Backxwash
God Has Nothing to Do With This Leave Him Out of It

By the time God Has Nothing to Do With This Leave Him Out of It fades into its coda, it’s evident to anyone listening that Backxwash knows exactly who she is.

I’ve come to the conclusion that there is only one way to listen to God Has Nothing to Do With This Leave Him Out of It properly: in sequential order on endless repeat, as loud as you can physically stand, and as long as your emotional stamina can bear it. It is the only way that one could possibly come close to understanding the scope and scale of the story Montreal-based horrorcore rapper Backxwash shares with listeners on this highly intense and vulnerable record. Moving through Backxwash’s formative years growing up in a highly religious family and community in Zambia to moving to Canada and discovering her queerness and art, God Has Nothing to Do With This Leave Him Out of It carves out a place of personal, intimate details to live amidst a highly stylized and bat-shit scary soundtrack that serves to draw you further into the narrative, rather than push you away.

Admittedly, I’m new to horrorcore rap. Beyond Backxwash’s previous full-length release, 2019’s Deviancy and a handful of EPs and singles, I’d still consider myself a neophyte when it comes to the genre, but God Has Nothing to Do With This… has made me a believer. In one tight ten-song-twenty-minute album, rapper/producer Ashanti Mutinta pushes beyond the constraints of any genre classification to create the year’s noisiest, nastiest, exhilarating affirmation of self and identity. Her pain and vulnerability are evident right off the top when she unleashes her personal demons on the album’s biting title track. Brandishing a kick-ass Black Sabbath sample and pairing it with end-of-the-world doom beats, “God Has Nothing To Do With This Leave Him Out Of It” puts you right at the crux of Backxwash’s intersectionality. She recently described in an interview in Xtra how “it was such a big step going from a cis dude to someone who’s non-binary to a trans woman… I reached a point where I realized this is who I am.”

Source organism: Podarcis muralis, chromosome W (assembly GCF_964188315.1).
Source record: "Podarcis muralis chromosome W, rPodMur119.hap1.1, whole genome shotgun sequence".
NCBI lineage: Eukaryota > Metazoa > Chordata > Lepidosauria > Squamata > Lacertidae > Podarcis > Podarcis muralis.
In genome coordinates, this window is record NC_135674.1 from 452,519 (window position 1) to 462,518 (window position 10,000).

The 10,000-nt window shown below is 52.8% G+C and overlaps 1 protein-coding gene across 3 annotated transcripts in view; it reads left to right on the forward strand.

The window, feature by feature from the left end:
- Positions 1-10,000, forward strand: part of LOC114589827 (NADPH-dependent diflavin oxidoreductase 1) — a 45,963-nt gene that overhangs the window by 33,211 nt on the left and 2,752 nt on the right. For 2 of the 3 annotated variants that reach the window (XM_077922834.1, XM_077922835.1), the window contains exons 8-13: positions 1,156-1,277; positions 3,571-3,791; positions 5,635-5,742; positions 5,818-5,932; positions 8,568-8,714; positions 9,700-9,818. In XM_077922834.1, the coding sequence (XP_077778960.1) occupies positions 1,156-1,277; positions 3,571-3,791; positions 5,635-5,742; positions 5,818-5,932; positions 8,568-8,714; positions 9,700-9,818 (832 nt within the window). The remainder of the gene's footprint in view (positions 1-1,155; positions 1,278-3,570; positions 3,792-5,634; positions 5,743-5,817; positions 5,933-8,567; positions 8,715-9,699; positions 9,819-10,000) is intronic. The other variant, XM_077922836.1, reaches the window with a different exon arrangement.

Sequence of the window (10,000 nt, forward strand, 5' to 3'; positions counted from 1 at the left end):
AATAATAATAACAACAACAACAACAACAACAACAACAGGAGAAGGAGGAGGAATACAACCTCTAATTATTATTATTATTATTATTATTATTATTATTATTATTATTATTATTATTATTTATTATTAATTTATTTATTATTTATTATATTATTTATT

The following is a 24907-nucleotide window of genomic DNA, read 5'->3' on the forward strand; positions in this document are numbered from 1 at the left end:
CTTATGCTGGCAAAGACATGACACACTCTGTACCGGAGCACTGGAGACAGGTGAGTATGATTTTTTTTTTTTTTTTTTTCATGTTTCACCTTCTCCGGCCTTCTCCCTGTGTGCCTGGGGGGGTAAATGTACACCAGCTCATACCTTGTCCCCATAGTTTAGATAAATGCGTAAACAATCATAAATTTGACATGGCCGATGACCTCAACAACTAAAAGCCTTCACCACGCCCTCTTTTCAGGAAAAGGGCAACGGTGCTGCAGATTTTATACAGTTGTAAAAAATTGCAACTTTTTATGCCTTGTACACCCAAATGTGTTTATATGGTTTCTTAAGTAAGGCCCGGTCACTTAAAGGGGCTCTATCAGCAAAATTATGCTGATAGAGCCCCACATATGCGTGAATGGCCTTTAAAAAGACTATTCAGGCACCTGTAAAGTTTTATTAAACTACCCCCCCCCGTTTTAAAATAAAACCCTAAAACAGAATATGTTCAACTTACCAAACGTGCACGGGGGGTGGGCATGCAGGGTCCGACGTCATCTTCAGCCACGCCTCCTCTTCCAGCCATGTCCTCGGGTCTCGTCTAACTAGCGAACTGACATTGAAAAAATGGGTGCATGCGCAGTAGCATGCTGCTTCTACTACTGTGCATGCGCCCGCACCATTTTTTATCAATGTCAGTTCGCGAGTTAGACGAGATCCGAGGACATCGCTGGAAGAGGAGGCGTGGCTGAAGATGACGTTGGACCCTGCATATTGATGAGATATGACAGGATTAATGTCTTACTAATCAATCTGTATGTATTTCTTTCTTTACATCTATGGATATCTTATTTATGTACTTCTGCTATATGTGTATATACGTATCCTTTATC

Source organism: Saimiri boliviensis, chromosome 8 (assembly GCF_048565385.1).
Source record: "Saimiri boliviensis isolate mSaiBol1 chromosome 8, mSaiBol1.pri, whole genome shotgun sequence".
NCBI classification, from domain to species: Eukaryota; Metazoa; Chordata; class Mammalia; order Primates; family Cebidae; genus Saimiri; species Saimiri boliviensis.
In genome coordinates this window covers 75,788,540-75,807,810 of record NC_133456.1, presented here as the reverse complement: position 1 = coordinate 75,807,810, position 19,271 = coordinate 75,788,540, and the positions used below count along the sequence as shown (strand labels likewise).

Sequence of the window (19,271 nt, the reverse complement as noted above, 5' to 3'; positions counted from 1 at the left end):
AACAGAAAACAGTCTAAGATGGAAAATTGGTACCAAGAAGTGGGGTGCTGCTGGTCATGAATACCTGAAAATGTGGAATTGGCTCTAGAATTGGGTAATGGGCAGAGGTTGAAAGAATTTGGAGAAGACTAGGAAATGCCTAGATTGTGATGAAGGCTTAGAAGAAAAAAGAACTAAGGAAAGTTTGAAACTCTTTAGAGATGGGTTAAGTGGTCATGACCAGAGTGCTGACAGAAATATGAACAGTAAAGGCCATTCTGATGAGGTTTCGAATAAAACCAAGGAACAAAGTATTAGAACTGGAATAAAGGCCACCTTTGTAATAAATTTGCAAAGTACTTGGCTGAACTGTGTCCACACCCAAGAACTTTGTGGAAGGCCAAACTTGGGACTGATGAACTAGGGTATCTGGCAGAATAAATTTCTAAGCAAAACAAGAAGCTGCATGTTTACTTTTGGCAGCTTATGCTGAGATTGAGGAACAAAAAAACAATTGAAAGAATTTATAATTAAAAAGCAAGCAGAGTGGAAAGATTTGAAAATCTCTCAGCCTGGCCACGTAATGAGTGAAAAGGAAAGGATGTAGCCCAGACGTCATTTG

Even while revisiting her past and exploring her trauma on the pummeling “Black Sheep” and thrill-ride “Into the Void”, the underlying message that miraculously rises to the top of Backxwash’s music is that she’s not only survived the horrors, but is now thriving. She goes on to say in the Xtra interview that making music provided her with a therapeutic outlet and that discovering how to express herself personally and artistically helped make sense of her past. Nowhere is that more evident than on “Amen” and “Redemption”, the pair of powerful tracks that close the album out. The former is shot through with a YouTube video sample of Mutinta’s former church in Zambia that morphs and melts in order to be repurposed as the song’s beating heart. The latter takes a sermon from a popular megachurch leader and recasts it as further affirmation that no one and nothing will ever convince Backxwash that all the trauma, pain, confrontation, and challenges that she’s faced was in vain. By the time “Redemption” fades into its slinky, funky coda, it’s evident to anyone who’s listened to God Has Nothing to Do With This Leave Him Out of It front-to-back that Backxwash knows exactly who she is.

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